The San Diego County Department of Environmental Health has issued a water contact warning for beaches in Imperial Beach and Coronado. The beaches are not closed, but the county wants to let people know about elevated bacteria levels.
Blue signs are posted along the shoreline as part of the new, three-tiered beach water monitoring system. The new signs were posted at Coronado Beach Saturday to let people know there may be sewage in the water. Water contamination has affected some events on Independence Day weekend. Despite the warnings, there are still plenty of people going in the water.
The new three-tiered warning system includes a white advisory sign indicating bacterial levels exceed health standards.
The blue sign means bacteria levels exceed state standards, combined with a south swell that could push sewage water north.
Previously, similar conditions would have caused a beach closure.
The yellow sign means the beach is closed due to contamination.
“You look on the map, Imperial Beach, Coronado, this area is a problem,” said Bill Babbitt, a triathlete from Carlsbad.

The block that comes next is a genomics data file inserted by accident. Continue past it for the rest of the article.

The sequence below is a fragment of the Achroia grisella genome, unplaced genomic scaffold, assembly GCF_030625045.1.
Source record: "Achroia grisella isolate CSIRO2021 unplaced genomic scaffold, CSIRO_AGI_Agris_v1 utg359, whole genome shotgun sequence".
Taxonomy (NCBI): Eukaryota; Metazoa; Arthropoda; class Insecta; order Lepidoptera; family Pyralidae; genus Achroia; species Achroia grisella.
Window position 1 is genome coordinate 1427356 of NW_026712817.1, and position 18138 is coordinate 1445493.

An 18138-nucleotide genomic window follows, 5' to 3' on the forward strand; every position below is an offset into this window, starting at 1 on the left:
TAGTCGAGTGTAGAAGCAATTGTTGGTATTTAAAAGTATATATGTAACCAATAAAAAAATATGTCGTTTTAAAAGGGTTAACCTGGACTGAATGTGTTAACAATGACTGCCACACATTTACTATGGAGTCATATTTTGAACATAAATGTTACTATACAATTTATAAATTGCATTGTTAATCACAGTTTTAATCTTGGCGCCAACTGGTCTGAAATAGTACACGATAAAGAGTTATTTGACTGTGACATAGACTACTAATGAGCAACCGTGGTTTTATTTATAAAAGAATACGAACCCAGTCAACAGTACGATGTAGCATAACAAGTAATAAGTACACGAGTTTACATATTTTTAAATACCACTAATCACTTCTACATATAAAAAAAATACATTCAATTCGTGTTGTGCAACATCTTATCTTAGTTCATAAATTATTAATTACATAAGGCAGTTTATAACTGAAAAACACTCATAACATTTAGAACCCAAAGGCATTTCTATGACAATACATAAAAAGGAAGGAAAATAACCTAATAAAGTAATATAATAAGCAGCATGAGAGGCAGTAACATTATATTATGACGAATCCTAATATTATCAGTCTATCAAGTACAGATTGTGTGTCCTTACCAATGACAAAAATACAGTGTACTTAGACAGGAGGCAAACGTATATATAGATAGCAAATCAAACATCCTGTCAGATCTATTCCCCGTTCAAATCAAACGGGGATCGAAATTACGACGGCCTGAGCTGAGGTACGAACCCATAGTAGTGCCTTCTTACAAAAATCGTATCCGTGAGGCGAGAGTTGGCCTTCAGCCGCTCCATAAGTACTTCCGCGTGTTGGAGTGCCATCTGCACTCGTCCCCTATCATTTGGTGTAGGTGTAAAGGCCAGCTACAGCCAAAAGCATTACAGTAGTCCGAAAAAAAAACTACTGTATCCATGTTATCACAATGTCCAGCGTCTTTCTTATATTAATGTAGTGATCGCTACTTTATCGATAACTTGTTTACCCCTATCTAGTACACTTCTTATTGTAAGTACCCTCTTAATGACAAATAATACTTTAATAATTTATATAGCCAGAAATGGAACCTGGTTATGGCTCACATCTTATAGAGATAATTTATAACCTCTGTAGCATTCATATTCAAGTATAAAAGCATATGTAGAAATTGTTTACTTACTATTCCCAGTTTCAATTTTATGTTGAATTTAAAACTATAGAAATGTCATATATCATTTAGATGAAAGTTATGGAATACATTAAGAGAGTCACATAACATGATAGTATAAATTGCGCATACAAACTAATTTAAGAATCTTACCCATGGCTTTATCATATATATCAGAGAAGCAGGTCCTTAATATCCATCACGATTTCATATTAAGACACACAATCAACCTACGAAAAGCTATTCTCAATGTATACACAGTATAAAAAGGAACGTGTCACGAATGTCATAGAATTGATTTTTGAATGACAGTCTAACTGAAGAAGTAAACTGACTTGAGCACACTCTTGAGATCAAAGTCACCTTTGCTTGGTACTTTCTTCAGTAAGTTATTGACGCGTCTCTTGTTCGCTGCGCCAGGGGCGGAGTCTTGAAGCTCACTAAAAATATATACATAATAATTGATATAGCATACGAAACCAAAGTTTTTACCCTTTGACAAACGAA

Babbitt goes to Coronado every July 4th weekend for the annual Crown City 5k race and Rough Water Swim. The swim was canceled this year because of the beach warnings.
“People are bummed because it’s a sign of the times. It’s water quality. The problem is that it’s not going to get better unless a treatment plant is built,” said Babbitt.
The 4th of July Rough Water Swim has been a tradition for more than six decades. It also raises money for children’s sports in Coronado.
“It has affected our fundraiser. We had about 150 people who chose not to register this year because they did not know the status of the beaches,” said Peter McVey with the Coronado Swim Association.
North Park resident Onell Soto heard about the contamination warnings and still went to the beach.
“I think it’s important for people to know but it’s also important to give people a choice,” said Soto.
The new warning categories will be implemented through September and then the County will see how well it serves the public.
County officials encourage residents and visitors to learn more about water quality conditions and risks by using the QR code on posted beach signs or by visiting sdbeachinfo.com for more information.